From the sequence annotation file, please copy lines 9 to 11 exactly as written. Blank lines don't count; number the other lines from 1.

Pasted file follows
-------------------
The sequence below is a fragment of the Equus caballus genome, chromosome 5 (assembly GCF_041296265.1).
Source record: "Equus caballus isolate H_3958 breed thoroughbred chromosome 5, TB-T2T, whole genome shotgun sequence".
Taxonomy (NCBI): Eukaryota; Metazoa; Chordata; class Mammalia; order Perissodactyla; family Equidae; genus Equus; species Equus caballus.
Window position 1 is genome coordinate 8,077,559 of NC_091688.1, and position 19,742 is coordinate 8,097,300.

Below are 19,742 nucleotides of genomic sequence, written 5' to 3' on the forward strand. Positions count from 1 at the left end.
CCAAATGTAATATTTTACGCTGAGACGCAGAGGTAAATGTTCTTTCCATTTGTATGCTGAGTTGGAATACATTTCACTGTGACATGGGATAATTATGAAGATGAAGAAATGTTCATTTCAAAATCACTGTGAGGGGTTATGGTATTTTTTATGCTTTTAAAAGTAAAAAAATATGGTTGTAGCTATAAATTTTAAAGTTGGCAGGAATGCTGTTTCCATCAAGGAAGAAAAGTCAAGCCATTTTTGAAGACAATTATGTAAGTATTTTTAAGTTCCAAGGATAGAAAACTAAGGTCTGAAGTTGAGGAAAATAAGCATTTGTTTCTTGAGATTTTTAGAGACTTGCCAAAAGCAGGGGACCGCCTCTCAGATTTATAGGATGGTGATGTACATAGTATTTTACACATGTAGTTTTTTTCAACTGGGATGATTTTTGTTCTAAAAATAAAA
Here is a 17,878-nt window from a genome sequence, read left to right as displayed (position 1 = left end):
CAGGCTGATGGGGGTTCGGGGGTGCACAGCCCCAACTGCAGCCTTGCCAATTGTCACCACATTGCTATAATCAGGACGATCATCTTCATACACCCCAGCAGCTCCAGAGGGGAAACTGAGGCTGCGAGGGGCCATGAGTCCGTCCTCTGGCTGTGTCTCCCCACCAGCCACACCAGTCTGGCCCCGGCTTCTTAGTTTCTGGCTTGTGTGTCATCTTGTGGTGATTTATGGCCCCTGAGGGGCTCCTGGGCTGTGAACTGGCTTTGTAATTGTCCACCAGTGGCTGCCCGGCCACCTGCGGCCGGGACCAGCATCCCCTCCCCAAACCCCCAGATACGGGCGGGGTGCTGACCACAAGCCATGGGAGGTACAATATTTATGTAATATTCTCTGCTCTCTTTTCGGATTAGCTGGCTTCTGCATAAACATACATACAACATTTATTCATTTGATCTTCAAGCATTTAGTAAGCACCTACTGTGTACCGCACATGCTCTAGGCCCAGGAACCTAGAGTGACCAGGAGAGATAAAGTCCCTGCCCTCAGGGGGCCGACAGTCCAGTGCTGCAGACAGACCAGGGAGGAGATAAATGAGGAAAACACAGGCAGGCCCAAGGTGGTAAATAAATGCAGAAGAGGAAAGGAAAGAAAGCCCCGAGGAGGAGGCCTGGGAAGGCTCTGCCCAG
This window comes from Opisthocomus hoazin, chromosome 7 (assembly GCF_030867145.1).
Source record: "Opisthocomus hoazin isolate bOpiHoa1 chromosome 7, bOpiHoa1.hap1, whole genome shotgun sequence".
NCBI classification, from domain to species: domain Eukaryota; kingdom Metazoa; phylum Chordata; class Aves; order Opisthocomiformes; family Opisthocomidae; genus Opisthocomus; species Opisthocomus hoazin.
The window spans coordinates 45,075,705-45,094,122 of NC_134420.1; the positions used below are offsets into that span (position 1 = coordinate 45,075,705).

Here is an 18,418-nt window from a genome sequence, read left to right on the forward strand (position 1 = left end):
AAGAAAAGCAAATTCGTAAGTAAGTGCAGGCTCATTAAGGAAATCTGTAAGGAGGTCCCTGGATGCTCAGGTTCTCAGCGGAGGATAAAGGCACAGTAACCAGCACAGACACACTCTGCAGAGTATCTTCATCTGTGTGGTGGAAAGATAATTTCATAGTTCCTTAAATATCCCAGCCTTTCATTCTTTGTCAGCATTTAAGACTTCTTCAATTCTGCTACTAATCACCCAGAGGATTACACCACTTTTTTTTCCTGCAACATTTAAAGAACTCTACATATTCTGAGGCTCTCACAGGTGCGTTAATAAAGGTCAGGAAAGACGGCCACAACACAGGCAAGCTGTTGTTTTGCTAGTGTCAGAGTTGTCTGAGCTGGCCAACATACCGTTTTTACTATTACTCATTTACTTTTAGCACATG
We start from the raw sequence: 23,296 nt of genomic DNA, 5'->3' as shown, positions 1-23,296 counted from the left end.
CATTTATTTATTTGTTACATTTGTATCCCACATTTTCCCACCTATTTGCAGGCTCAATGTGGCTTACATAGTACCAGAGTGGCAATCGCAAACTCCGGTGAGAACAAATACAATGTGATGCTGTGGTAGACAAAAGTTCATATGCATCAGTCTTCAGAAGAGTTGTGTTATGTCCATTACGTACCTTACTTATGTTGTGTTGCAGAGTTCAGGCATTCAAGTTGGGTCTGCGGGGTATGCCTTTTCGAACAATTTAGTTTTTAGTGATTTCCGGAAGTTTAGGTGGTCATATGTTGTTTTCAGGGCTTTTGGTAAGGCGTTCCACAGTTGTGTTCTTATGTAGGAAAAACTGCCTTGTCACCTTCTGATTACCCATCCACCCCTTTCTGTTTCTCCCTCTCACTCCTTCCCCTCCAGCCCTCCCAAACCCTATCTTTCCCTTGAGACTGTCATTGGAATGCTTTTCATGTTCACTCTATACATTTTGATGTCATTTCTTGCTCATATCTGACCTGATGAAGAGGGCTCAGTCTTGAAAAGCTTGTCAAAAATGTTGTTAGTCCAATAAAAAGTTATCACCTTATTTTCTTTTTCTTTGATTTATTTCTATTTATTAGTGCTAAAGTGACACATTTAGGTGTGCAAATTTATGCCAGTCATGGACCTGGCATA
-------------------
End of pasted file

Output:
This window comes from Opisthocomus hoazin, chromosome 7 (assembly GCF_030867145.1).
Source record: "Opisthocomus hoazin isolate bOpiHoa1 chromosome 7, bOpiHoa1.hap1, whole genome shotgun sequence".
NCBI classification, from domain to species: domain Eukaryota; kingdom Metazoa; phylum Chordata; class Aves; order Opisthocomiformes; family Opisthocomidae; genus Opisthocomus; species Opisthocomus hoazin.